Hungry property investors are starving small business

Australia’s speculative housing boom is on an unsustainable path and crowding out lending to small business, which will translate to weak economic growth in the long term.

Housing speculation continues to drive credit growth across the country. Lending growth otherwise is quite muted, reflecting both the high existing stock of credit to businesses and households but also the ongoing popularity of refinancing and deleveraging.

Housing credit rose by 0.6 per cent in September, to be 6.8 per cent higher over the year. Growth continues to be concentrated among investors, with credit outstanding to investors rising by 9.5 per cent over the year.

Growth in investor activity is at its highest level since April 2008. That might give the impression that speculative activity is not particularly abnormal -- a view only reinforced by the next graph -- but we have to remember than this growth in investor activity is coming off an exceedingly high base.

Credit outstanding to investors has increased by 60 per cent since April 2008 and investor activity, as a share of total credit outstanding, has increased from 16.5 per cent to 20.6 per cent in September.

As a general rule, the higher the stock of credit, the greater the potential systemic and financial risks for any given level of credit growth. In the absence of a lengthy period of deleveraging, the Australian economy is unlikely to experience credit growth in the same vein as the 1990s and early to mid-2000s.

Growth in credit to owner-occupiers continues to grow at a more moderate pace, rising by 5.5 per cent over the year and -- given mortgage approvals appear to have peaked -- I’d expect credit growth to owner-occupiers to peak in the next three to six months.

Nevertheless, mortgage lending in aggregate has been sufficient to crowd out lending to the business sector. This hasn’t been such an issue for larger organisations -- who can utilise equity or even bond markets for financing if they need to -- but for smaller businesses it can be the difference between success and failure.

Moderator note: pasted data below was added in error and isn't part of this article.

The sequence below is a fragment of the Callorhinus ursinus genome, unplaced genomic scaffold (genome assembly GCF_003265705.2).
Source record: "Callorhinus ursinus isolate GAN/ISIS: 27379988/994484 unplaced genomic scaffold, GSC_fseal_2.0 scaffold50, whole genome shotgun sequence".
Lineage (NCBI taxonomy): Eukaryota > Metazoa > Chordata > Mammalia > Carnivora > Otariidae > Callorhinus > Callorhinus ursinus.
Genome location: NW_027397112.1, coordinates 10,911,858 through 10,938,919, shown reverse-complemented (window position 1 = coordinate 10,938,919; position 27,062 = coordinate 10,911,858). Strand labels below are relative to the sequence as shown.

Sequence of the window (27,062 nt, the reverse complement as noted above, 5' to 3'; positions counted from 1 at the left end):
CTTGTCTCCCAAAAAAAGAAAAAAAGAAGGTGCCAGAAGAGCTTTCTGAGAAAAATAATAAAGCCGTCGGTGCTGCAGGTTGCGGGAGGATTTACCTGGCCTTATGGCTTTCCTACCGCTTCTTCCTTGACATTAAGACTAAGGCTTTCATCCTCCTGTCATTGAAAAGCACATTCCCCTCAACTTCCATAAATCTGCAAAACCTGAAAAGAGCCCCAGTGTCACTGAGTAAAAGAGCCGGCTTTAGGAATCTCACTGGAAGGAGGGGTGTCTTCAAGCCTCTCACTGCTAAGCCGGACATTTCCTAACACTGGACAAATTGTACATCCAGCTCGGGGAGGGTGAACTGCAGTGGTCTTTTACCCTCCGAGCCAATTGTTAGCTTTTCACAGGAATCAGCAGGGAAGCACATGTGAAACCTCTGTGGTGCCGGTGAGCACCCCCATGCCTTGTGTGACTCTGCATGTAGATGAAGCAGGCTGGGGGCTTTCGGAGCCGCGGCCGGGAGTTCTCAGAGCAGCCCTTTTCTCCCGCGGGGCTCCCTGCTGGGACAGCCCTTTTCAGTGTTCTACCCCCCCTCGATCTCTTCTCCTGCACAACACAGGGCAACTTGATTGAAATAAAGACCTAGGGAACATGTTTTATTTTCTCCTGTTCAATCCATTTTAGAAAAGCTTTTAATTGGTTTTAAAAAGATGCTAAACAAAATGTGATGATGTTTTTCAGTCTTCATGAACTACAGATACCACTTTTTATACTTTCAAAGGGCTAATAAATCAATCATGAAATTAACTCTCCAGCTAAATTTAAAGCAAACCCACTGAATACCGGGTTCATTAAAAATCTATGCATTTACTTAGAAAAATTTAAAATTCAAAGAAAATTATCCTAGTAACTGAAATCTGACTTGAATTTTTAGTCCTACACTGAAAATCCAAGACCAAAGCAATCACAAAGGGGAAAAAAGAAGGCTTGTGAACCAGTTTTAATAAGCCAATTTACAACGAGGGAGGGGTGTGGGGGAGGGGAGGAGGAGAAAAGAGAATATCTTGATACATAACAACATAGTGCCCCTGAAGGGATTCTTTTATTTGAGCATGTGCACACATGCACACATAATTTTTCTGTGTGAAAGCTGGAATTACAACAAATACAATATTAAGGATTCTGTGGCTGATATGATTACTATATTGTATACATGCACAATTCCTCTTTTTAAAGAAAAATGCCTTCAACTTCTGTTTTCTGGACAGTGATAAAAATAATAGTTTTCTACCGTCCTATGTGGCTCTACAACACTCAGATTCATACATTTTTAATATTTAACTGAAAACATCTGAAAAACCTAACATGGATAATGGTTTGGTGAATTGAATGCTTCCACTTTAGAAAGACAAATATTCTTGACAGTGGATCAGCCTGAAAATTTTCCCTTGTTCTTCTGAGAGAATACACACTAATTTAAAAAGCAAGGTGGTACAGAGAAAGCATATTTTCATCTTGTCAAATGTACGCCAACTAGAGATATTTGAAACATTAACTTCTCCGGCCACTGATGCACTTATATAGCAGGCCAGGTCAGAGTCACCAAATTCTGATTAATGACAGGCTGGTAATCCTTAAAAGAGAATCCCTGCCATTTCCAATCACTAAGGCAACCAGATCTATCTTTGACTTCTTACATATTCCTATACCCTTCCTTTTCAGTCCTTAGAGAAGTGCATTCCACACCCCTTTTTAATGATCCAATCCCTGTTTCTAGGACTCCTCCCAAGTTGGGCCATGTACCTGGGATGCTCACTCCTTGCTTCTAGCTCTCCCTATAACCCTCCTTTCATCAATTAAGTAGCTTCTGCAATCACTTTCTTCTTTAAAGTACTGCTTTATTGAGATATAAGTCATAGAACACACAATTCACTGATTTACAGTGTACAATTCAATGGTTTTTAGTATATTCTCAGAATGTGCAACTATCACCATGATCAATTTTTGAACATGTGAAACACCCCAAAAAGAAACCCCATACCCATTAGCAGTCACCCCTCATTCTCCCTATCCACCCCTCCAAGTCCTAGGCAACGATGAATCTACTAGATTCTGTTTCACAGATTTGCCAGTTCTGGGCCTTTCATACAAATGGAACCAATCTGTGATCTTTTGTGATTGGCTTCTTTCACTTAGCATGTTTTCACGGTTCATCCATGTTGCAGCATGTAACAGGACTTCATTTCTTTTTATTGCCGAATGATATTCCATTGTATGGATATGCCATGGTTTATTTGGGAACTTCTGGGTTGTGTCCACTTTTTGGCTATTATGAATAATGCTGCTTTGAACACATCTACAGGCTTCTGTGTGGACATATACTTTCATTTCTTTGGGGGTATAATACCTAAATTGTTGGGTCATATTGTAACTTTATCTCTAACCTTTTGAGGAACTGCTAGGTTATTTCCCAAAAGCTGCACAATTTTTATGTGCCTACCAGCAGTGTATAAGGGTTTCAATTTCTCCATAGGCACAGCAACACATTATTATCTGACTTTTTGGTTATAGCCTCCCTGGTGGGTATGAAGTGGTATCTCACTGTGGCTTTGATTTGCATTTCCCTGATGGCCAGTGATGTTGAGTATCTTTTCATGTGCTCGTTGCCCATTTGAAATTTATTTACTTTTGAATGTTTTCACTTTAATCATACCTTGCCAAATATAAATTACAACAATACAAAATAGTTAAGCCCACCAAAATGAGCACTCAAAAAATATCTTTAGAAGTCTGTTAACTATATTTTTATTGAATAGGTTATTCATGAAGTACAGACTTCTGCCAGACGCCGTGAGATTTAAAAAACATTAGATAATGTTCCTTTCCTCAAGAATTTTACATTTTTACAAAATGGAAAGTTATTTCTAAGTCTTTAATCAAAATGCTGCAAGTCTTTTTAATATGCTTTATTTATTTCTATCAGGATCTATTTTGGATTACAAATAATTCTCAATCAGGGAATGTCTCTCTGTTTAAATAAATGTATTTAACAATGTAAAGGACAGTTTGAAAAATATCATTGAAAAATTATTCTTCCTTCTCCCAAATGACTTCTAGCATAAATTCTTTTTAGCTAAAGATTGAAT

Mortgage lending now accounts for almost 61 per cent of total credit. The business sector accounts for just 33 per cent -- down from over 45 per cent back in 2000 -- which reflects a range of factors including the ascendency of the mining sector and a strong preference by domestic banks to hold mortgage rather than business assets.

The dynamics of the lending market -- including both the growth rate and share of total credit for investors -- makes it abundantly clear why the Reserve Bank of Australia has expressed concern about the domestic property market (Another RBA warning on housing, October 10).

Low interest rates will continue to support domestic activity, but the speculation fuelled housing boom appears to be on borrowed time. From a long-term macroeconomic perspective that’s a good thing, even if many recent investors don’t quite find the return they were looking for.

The challenge for the Australian economy is clear: we need the non-mining sector to begin investing in our productive capacity. Rampant speculation in domestic property -- and by extension land prices -- reduces our international competitiveness and in many ways creates a barrier to entry for new businesses.

It is also a poor model for long-term sustainable growth. How exactly will the property market continue to flourish if the business sector performs poorly? In the long-term, house prices are determined by a combination of leverage and incomes and current lending market dynamics clearly undermine the latter.

Our long-term prosperity will largely depend on productivity growth and, right now, the market simply isn’t calibrated to that effect. That should be a concern for almost everyone in Australia -- rich or poor, young or old, businesses or households -- because starving the business sector is a recipe for weaker long-term income growth and that is ultimately a recipe for a lower standard of living. 

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